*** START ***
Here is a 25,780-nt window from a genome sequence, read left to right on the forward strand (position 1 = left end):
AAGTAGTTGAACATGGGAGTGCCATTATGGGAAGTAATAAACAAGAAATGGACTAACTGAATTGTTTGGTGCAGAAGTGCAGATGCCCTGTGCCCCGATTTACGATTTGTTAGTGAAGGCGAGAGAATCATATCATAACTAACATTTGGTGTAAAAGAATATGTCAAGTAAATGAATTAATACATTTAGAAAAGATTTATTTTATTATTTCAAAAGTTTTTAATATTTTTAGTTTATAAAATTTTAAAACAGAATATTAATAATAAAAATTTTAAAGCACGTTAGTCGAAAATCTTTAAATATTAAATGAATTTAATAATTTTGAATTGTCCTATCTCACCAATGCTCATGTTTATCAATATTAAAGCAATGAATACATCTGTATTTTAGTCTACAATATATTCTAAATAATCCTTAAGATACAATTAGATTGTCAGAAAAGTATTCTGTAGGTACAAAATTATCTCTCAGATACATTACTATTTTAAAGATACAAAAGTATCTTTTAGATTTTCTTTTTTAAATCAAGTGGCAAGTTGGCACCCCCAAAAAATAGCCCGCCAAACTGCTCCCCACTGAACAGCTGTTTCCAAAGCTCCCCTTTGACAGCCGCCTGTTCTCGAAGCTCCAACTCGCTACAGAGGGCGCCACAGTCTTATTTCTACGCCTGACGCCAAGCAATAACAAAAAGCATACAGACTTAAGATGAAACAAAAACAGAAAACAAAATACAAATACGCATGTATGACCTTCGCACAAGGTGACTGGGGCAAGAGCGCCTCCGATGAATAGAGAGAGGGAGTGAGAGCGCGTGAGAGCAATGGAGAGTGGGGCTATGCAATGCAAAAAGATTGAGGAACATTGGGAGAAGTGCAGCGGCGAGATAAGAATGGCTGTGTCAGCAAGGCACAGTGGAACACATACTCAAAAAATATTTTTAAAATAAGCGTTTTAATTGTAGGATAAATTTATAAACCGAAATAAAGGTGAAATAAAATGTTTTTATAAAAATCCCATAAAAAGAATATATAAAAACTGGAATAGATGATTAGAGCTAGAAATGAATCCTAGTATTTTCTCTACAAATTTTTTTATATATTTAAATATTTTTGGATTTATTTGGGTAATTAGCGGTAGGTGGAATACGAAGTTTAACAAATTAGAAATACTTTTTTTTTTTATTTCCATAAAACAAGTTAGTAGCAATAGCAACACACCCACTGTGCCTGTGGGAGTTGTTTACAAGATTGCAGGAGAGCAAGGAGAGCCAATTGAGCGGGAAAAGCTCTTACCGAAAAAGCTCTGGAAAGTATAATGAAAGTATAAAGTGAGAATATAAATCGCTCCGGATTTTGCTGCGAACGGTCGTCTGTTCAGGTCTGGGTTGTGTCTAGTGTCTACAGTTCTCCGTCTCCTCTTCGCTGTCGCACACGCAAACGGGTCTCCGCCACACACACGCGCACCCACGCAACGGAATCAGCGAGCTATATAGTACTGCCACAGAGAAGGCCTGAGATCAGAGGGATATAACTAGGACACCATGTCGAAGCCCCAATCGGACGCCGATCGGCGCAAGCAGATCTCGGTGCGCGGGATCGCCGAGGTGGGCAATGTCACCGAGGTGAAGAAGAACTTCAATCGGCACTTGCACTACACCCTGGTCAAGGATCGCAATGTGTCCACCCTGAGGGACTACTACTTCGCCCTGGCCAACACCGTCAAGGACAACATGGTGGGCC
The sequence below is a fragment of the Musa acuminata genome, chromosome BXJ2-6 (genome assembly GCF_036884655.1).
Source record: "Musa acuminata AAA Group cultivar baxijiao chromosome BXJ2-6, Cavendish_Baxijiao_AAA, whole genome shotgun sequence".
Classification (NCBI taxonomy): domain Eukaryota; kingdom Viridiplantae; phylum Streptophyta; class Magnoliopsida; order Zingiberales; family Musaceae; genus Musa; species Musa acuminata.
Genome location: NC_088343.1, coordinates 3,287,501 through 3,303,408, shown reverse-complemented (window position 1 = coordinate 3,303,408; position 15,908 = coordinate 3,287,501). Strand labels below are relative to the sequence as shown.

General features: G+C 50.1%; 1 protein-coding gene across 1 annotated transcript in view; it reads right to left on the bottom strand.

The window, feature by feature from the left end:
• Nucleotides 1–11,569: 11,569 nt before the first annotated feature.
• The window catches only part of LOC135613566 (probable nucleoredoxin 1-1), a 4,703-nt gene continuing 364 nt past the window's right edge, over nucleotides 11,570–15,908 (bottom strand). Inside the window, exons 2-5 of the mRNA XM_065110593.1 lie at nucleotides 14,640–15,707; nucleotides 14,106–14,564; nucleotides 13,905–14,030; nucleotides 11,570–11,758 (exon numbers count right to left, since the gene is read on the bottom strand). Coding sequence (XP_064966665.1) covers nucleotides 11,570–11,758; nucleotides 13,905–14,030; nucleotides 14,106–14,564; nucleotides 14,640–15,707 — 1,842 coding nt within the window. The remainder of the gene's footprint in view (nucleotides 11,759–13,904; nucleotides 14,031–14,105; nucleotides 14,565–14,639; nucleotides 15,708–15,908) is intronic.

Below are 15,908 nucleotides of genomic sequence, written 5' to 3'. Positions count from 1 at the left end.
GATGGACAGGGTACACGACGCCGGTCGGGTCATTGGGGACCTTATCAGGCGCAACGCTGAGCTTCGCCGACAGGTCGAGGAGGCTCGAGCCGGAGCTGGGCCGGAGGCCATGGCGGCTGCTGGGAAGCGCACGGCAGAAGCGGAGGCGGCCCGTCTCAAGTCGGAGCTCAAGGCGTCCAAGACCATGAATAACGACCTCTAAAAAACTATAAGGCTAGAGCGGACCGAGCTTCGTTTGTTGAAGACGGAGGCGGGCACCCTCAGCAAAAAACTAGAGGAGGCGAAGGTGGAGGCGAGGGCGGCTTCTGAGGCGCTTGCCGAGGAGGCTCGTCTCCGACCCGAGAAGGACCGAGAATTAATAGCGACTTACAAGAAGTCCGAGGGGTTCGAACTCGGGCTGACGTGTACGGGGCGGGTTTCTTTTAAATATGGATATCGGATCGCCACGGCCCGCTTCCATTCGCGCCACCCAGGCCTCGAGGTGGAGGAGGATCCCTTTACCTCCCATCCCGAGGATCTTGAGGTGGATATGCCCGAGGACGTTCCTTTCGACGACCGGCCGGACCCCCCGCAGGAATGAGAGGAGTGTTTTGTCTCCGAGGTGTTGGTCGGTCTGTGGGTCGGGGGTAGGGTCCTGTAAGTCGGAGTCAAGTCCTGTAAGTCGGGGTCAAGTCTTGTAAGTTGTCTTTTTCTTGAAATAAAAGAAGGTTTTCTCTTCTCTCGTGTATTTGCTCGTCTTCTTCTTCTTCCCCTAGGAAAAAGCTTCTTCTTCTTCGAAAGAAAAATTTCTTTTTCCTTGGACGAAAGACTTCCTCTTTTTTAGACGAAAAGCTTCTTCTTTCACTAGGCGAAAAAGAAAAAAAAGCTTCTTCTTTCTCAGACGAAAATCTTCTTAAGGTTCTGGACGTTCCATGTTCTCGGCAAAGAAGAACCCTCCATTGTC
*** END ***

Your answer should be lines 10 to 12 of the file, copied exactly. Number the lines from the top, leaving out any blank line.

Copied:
• The window catches only part of LOC135613566 (probable nucleoredoxin 1-1), a 4,703-nt gene continuing 364 nt past the window's right edge, over nucleotides 11,570–15,908 (bottom strand). Inside the window, exons 2-5 of the mRNA XM_065110593.1 lie at nucleotides 14,640–15,707; nucleotides 14,106–14,564; nucleotides 13,905–14,030; nucleotides 11,570–11,758 (exon numbers count right to left, since the gene is read on the bottom strand). Coding sequence (XP_064966665.1) covers nucleotides 11,570–11,758; nucleotides 13,905–14,030; nucleotides 14,106–14,564; nucleotides 14,640–15,707 — 1,842 coding nt within the window. The remainder of the gene's footprint in view (nucleotides 11,759–13,904; nucleotides 14,031–14,105; nucleotides 14,565–14,639; nucleotides 15,708–15,908) is intronic.

Below are 15,908 nucleotides of genomic sequence, written 5' to 3'. Positions count from 1 at the left end.
GATGGACAGGGTACACGACGCCGGTCGGGTCATTGGGGACCTTATCAGGCGCAACGCTGAGCTTCGCCGACAGGTCGAGGAGGCTCGAGCCGGAGCTGGGCCGGAGGCCATGGCGGCTGCTGGGAAGCGCACGGCAGAAGCGGAGGCGGCCCGTCTCAAGTCGGAGCTCAAGGCGTCCAAGACCATGAATAACGACCTCTAAAAAACTATAAGGCTAGAGCGGACCGAGCTTCGTTTGTTGAAGACGGAGGCGGGCACCCTCAGCAAAAAACTAGAGGAGGCGAAGGTGGAGGCGAGGGCGGCTTCTGAGGCGCTTGCCGAGGAGGCTCGTCTCCGACCCGAGAAGGACCGAGAATTAATAGCGACTTACAAGAAGTCCGAGGGGTTCGAACTCGGGCTGACGTGTACGGGGCGGGTTTCTTTTAAATATGGATATCGGATCGCCACGGCCCGCTTCCATTCGCGCCACCCAGGCCTCGAGGTGGAGGAGGATCCCTTTACCTCCCATCCCGAGGATCTTGAGGTGGATATGCCCGAGGACGTTCCTTTCGACGACCGGCCGGACCCCCCGCAGGAATGAGAGGAGTGTTTTGTCTCCGAGGTGTTGGTCGGTCTGTGGGTCGGGGGTAGGGTCCTGTAAGTCGGAGTCAAGTCCTGTAAGTCGGGGTCAAGTCTTGTAAGTTGTCTTTTTCTTGAAATAAAAGAAGGTTTTCTCTTCTCTCGTGTATTTGCTCGTCTTCTTCTTCTTCCCCTAGGAAAAAGCTTCTTCTTCTTCGAAAGAAAAATTTCTTTTTCCTTGGACGAAAGACTTCCTCTTTTTTAGACGAAAAGCTTCTTCTTTCACTAGGCGAAAAAGAAAAAAAAGCTTCTTCTTTCTCAGACGAAAATCTTCTTAAGGTTCTGGACGTTCCATGTTCTCGGCAAAGAAGAACCCTCCATTGTC